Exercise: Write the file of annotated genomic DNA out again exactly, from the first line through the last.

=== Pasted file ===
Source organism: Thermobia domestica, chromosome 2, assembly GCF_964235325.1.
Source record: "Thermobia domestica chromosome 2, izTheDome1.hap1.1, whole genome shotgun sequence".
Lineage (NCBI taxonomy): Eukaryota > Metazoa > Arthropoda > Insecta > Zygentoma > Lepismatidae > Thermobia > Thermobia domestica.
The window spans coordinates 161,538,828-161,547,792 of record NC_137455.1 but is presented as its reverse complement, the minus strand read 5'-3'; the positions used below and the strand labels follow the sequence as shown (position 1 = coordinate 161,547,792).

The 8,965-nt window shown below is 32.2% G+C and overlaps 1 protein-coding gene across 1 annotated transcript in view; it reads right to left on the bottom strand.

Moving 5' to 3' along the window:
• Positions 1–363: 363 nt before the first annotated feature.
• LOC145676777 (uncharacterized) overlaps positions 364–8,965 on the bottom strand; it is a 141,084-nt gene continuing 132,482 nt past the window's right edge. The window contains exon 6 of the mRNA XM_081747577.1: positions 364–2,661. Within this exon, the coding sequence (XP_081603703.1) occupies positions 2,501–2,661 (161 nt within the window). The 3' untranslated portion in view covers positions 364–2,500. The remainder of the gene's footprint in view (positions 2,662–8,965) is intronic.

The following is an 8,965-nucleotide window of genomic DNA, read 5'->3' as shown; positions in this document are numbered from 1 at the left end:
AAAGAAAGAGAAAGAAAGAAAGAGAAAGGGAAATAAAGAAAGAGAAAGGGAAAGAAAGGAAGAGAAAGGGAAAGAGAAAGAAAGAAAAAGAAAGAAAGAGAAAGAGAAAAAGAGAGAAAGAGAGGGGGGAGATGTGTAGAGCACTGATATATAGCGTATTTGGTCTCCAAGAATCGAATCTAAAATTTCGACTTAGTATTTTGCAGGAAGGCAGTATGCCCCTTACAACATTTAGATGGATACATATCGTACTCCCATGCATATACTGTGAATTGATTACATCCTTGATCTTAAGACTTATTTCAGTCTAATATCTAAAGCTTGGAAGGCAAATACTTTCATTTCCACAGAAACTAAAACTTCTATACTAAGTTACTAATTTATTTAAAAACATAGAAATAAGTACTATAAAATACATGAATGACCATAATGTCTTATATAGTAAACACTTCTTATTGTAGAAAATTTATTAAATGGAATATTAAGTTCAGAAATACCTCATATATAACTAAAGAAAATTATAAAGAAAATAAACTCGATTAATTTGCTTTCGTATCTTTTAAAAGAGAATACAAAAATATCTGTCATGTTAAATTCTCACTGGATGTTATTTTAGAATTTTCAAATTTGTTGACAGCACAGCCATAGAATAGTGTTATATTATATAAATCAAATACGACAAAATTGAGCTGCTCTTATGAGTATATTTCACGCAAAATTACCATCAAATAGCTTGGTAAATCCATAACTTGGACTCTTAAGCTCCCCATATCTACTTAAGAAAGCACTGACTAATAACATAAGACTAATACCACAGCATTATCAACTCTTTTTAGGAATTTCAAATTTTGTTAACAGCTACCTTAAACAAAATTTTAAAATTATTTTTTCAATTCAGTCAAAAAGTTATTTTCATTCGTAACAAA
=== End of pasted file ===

Source organism: Thermobia domestica, chromosome 2, assembly GCF_964235325.1.
Source record: "Thermobia domestica chromosome 2, izTheDome1.hap1.1, whole genome shotgun sequence".
Lineage (NCBI taxonomy): Eukaryota > Metazoa > Arthropoda > Insecta > Zygentoma > Lepismatidae > Thermobia > Thermobia domestica.
The window spans coordinates 161,538,828-161,547,792 of record NC_137455.1 but is presented as its reverse complement, the minus strand read 5'-3'; the positions used below and the strand labels follow the sequence as shown (position 1 = coordinate 161,547,792).

The 8,965-nt window shown below is 32.2% G+C and overlaps 1 protein-coding gene across 1 annotated transcript in view; it reads right to left on the bottom strand.

Moving 5' to 3' along the window:
• Positions 1–363: 363 nt before the first annotated feature.
• LOC145676777 (uncharacterized) overlaps positions 364–8,965 on the bottom strand; it is a 141,084-nt gene continuing 132,482 nt past the window's right edge. The window contains exon 6 of the mRNA XM_081747577.1: positions 364–2,661. Within this exon, the coding sequence (XP_081603703.1) occupies positions 2,501–2,661 (161 nt within the window). The 3' untranslated portion in view covers positions 364–2,500. The remainder of the gene's footprint in view (positions 2,662–8,965) is intronic.

The following is an 8,965-nucleotide window of genomic DNA, read 5'->3' as shown; positions in this document are numbered from 1 at the left end:
AAAGAAAGAGAAAGAAAGAAAGAGAAAGGGAAATAAAGAAAGAGAAAGGGAAAGAAAGGAAGAGAAAGGGAAAGAGAAAGAAAGAAAAAGAAAGAAAGAGAAAGAGAAAAAGAGAGAAAGAGAGGGGGGAGATGTGTAGAGCACTGATATATAGCGTATTTGGTCTCCAAGAATCGAATCTAAAATTTCGACTTAGTATTTTGCAGGAAGGCAGTATGCCCCTTACAACATTTAGATGGATACATATCGTACTCCCATGCATATACTGTGAATTGATTACATCCTTGATCTTAAGACTTATTTCAGTCTAATATCTAAAGCTTGGAAGGCAAATACTTTCATTTCCACAGAAACTAAAACTTCTATACTAAGTTACTAATTTATTTAAAAACATAGAAATAAGTACTATAAAATACATGAATGACCATAATGTCTTATATAGTAAACACTTCTTATTGTAGAAAATTTATTAAATGGAATATTAAGTTCAGAAATACCTCATATATAACTAAAGAAAATTATAAAGAAAATAAACTCGATTAATTTGCTTTCGTATCTTTTAAAAGAGAATACAAAAATATCTGTCATGTTAAATTCTCACTGGATGTTATTTTAGAATTTTCAAATTTGTTGACAGCACAGCCATAGAATAGTGTTATATTATATAAATCAAATACGACAAAATTGAGCTGCTCTTATGAGTATATTTCACGCAAAATTACCATCAAATAGCTTGGTAAATCCATAACTTGGACTCTTAAGCTCCCCATATCTACTTAAGAAAGCACTGACTAATAACATAAGACTAATACCACAGCATTATCAACTCTTTTTAGGAATTTCAAATTTTGTTAACAGCTACCTTAAACAAAATTTTAAAATTATTTTTTCAATTCAGTCAAAAAGTTATTTTCATTCGTAACAAA